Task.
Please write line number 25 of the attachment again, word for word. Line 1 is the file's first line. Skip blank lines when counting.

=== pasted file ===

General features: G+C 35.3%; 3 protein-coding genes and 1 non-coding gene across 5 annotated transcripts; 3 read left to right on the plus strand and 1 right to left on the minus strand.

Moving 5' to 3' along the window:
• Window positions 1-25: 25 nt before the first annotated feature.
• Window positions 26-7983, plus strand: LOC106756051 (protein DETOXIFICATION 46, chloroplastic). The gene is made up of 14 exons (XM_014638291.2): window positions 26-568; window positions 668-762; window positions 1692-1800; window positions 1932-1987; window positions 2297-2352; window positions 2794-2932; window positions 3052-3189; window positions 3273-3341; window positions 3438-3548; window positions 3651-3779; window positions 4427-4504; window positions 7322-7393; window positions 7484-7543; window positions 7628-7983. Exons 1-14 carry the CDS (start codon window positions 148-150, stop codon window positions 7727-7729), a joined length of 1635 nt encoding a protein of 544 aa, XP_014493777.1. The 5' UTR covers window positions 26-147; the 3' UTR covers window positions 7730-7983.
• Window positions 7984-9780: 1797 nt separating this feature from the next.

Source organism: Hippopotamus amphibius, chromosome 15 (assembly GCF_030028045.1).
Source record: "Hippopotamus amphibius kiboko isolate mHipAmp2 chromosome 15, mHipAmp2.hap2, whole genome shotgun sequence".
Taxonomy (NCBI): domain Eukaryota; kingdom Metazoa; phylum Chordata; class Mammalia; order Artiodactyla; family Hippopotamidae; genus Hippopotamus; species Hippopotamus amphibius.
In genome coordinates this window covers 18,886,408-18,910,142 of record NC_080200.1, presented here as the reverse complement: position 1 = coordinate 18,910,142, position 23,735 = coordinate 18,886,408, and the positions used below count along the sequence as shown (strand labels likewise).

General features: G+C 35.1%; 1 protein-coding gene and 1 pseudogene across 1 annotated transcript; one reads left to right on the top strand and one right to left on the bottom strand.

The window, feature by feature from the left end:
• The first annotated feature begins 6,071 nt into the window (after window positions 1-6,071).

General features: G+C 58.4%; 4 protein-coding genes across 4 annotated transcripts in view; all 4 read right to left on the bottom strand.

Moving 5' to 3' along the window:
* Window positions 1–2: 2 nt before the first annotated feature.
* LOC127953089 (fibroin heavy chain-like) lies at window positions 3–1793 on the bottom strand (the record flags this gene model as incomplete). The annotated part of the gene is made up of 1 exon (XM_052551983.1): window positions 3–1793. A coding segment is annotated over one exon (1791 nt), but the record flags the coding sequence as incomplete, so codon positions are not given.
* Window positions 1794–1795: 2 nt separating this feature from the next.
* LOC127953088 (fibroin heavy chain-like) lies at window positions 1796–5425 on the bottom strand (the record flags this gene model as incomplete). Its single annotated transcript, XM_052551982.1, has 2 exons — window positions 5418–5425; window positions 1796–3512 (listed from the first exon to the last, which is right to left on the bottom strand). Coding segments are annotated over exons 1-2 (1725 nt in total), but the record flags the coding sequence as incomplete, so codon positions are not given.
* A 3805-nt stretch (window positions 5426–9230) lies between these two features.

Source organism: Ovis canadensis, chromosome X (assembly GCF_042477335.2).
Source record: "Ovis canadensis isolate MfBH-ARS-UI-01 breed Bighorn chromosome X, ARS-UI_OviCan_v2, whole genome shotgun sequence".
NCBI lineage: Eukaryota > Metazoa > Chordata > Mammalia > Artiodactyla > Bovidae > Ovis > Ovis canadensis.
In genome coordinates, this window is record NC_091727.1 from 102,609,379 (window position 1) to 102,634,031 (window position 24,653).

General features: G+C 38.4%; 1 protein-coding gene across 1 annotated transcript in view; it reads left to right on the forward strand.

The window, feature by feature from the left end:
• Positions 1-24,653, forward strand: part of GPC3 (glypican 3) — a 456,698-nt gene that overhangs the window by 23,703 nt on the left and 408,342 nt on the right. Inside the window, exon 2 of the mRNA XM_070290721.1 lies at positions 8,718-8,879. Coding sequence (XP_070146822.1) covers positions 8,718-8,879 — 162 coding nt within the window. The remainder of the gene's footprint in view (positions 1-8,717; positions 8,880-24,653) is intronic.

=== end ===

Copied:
The window, feature by feature from the left end: